The surfing icon and board-sport innovator Laird Hamilton has challenged convention once again, not by dropping in on the monstrous mountains of water at Jaws or Teahupoʻo, but by gliding down the fairways on his GolfBoard—an exciting stand-up alternative to the standard golf cart. Curious as to how an extreme-sport athlete could add adrenaline to a game whose main excitement comes when the beverage cart rolls by, Robb Report’s editorial director Bruce Wallin and I caught up with Hamilton to see for ourselves.
Near the tee box of the first hole at Westlake Golf Course, in Westlake Village, Calif., we were met by Hamilton and GolfBoard’s co-creator Don Wildman, founder of Bally’s Total Fitness. A lean and muscular 85-year-old, Wildman had first invited Hamilton to join him at the Malibu Golf Course a few years ago to tackle the hilly links using electric skateboards. Riding the wave of inspiration that followed, the two set out to create a new form of conveyance for the game.
Essentially an oversized skateboard deck mounted on four all-terrain wheels, the GolfBoard is powered by a lithium-ion battery—good for up to 18 miles per charge—and is capable of traveling up to 14 mph. Like when riding a surfboard or snowboard, direction is dictated by shifting body weight from edge to edge. It can also be ridden with feet placed parallel as if skiing. Speed is controlled from the thumb throttle mounted on the handlebar, and the four-wheel drive, positive-traction drivetrain supplies enhanced stability.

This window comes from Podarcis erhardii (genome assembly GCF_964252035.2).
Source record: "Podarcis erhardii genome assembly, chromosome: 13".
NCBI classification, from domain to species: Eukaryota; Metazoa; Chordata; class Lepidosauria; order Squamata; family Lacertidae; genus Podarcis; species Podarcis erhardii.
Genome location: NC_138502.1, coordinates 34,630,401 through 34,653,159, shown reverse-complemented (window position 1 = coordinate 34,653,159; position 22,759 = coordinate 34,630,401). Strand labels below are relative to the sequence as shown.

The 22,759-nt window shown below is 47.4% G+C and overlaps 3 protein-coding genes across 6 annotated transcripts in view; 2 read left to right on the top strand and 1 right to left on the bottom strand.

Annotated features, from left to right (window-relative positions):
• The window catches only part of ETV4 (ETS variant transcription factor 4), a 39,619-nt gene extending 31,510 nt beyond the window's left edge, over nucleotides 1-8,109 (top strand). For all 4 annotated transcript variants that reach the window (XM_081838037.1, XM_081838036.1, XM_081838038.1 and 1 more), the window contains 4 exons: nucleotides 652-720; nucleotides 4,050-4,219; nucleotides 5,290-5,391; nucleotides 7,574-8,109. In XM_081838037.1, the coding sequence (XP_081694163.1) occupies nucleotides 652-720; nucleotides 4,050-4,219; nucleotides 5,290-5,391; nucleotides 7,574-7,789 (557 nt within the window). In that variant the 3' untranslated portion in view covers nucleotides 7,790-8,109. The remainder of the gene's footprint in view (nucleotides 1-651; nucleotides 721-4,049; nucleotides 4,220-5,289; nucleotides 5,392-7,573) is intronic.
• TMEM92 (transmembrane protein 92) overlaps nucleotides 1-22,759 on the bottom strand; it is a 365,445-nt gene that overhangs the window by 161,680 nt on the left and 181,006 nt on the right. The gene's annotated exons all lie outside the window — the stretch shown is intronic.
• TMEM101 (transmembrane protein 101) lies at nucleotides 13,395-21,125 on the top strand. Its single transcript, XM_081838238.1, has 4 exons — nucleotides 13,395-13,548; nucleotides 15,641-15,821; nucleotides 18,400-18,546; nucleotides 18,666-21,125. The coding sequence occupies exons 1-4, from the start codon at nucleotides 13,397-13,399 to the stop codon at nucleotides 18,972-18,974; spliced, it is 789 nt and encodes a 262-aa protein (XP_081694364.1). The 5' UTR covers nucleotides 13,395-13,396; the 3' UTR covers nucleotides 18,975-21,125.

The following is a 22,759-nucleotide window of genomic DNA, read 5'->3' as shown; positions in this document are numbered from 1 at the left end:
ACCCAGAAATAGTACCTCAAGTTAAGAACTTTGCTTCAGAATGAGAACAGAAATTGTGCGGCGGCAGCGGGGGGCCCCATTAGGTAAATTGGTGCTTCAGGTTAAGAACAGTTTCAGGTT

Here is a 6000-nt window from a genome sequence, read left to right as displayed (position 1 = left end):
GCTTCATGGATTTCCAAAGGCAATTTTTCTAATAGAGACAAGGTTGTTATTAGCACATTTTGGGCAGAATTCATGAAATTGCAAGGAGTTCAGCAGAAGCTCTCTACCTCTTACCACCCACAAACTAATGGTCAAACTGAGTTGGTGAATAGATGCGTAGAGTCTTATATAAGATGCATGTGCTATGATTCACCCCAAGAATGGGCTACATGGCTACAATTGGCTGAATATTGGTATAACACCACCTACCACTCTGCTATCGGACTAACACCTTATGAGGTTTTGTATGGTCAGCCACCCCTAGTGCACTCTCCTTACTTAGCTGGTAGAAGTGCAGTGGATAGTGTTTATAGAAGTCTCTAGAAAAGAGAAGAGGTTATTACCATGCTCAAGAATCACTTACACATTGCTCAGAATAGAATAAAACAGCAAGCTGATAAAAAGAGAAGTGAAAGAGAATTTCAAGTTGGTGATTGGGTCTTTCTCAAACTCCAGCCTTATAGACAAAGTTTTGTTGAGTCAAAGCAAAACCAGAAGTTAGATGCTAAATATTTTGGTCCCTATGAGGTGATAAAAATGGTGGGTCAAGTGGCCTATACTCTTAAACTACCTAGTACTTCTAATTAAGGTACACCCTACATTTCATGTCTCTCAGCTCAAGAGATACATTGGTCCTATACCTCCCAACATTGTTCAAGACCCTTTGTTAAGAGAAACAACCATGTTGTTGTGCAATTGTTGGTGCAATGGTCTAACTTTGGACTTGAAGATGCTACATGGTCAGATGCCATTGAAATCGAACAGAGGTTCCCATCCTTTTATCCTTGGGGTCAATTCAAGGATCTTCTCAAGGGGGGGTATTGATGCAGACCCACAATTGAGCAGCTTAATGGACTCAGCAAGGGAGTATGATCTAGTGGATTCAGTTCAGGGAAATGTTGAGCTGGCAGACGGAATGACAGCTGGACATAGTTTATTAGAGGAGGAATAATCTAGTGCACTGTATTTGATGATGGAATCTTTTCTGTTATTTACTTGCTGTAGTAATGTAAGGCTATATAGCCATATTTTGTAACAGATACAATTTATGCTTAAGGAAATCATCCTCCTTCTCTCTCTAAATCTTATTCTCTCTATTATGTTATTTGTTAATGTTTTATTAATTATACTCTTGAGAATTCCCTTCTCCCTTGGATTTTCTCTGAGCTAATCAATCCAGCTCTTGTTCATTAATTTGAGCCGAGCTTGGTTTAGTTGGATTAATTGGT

“Surfing and golf have a lot more in common than you would think,” explains Hamilton. “Both sports require core strength and proper mindset. The GolfBoard keeps the abdominals engaged between shots as opposed to sitting in a golf cart—one of the worst body positions to be in before standing and twisting repeatedly.”
Along with the board’s physiological perks, it brings balance to the mental game as well. “Because the GolfBoard requires attention to operate, it’s a healthy distraction,” says Hamilton. “Good players report better scores since they are not dwelling excessively on their next shot.”
The golf course also benefits. With each individual heading toward their own ball simultaneously, the pace of play is greatly increased, with a round of 18 holes possible in 2.5 hours. This also enables more groups to go out. And the 115-pound GolfBoard offers 30-percent less wear and tear on the turf than its heavier counterparts.
Courses across the nation have been responding in ever-increasing numbers, as have individual players looking to lower their score and heighten the fun. After spending time carving around trees and floating over the fairway for myself, it was clear that this was a game-changer for golf—even more than the beverage cart. (golfboard.com)